Teenagers And Concussions: Vandy Finds Age Doesn’t Change Symptoms

While symptoms like headache and dizziness generally subsided whether the athlete was 15 or 20, researchers say effects of concussion may still show up in other areas, like schoolwork. (Credit Chris Sgaraglino / flickr)

While symptoms like headache and dizziness generally subsided whether the athlete was 15 or 20, researchers say effects of concussion may still show up in other areas, like schoolwork.
(Credit Chris Sgaraglino / flickr)

Despite worries that concussions from sports are especially bad for high-schoolers compared to athletes in college, a new Vanderbilt study says the symptoms are about the same.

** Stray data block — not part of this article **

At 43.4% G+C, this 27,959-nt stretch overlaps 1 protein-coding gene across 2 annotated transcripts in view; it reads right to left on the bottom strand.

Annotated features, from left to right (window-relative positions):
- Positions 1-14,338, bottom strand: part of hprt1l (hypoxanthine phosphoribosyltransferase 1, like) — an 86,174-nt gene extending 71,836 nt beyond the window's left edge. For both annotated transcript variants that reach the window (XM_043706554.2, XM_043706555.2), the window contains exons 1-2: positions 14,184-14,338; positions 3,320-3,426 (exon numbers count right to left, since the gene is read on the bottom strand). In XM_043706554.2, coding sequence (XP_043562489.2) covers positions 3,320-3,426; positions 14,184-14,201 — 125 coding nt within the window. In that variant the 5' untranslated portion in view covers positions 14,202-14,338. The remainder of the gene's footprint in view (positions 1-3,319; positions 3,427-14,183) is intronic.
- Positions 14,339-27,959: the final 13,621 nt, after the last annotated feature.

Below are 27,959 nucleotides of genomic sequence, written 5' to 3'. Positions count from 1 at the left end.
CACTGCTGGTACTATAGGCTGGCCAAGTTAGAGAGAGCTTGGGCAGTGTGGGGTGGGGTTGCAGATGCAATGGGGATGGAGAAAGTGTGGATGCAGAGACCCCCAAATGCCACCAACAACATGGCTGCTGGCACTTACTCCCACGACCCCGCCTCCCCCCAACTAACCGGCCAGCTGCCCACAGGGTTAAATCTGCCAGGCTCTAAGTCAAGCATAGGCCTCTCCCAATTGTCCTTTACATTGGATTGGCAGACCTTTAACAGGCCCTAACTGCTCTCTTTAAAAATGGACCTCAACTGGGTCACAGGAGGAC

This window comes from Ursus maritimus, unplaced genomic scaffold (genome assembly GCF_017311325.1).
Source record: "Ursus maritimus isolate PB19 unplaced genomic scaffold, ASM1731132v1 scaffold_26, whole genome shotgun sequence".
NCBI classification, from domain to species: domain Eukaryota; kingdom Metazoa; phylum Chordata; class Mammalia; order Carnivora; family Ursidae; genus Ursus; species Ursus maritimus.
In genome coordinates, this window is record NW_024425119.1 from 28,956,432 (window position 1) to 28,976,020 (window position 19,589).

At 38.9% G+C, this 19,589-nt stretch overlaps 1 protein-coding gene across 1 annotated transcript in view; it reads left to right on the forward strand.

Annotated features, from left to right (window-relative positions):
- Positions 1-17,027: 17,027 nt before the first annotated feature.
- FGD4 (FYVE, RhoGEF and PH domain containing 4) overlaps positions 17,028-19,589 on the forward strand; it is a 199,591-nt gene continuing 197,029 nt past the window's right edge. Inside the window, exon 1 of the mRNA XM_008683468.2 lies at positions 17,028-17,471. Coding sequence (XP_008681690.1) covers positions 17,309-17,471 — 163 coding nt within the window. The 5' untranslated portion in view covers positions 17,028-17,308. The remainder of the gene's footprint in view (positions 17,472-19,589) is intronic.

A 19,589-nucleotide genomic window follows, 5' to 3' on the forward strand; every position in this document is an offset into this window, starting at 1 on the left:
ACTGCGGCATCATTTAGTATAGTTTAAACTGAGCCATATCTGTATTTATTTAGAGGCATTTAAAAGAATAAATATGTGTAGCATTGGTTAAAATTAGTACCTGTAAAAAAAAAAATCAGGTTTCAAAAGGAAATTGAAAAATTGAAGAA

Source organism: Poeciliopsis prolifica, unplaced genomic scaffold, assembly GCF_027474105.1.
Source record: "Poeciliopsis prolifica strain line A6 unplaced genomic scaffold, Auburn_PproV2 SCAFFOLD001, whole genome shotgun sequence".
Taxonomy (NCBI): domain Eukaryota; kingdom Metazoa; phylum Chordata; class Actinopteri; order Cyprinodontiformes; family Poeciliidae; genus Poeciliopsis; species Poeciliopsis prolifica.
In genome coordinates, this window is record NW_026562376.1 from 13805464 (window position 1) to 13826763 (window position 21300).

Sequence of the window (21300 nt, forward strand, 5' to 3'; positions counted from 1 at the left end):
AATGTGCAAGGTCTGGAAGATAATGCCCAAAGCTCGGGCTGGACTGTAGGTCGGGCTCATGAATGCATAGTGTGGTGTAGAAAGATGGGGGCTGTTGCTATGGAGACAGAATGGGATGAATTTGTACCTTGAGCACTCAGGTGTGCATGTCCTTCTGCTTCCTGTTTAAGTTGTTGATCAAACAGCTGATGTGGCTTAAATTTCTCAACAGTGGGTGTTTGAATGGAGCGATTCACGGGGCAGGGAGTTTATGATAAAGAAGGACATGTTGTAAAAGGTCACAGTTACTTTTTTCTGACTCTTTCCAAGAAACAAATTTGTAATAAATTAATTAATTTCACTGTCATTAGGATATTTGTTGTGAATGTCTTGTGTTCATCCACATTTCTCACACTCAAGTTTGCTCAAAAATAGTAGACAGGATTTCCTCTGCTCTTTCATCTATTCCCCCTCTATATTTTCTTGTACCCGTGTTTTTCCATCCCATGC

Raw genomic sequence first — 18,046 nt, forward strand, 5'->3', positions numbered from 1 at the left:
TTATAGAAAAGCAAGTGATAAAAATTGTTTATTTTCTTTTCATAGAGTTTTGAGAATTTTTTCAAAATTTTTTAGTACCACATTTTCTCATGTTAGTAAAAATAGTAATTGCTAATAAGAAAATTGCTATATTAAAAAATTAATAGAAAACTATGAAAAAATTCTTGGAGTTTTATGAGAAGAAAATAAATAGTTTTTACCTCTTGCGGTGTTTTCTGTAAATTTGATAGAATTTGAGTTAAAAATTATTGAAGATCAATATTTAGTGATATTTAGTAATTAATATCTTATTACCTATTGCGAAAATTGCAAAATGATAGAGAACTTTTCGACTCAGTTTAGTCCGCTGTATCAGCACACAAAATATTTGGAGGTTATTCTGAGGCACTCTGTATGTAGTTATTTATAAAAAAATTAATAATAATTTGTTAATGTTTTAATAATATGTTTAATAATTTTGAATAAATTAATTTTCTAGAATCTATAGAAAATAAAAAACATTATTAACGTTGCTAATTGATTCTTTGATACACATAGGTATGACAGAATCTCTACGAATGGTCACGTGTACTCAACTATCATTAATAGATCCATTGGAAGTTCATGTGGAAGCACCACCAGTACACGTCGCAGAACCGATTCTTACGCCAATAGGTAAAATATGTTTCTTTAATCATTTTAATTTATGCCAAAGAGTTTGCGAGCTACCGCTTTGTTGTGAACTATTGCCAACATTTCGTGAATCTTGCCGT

Concerns over head injuries have been on the rise in recent years, as experts learn more about lasting damage from physical games like football.

The study compared almost a hundred athletes in their mid-teens with an evenly matched group around age 20, all of whom filled out questionnaires both before and after concussions.  It’s the kind of injury at the center of a national discussion on sports and safety, like in this PBS Frontline documentary out this week.

Vanderbilt found almost 96 percent of high-schoolers were back to normal after a month, versus almost 97 percent of college athletes.

However, a researcher cautioned the study only looked at symptoms, like headache, nausea, dizziness, and trouble concentrating or remembering things.  He says effects on the brain might be seen in other areas, like how students do in school.

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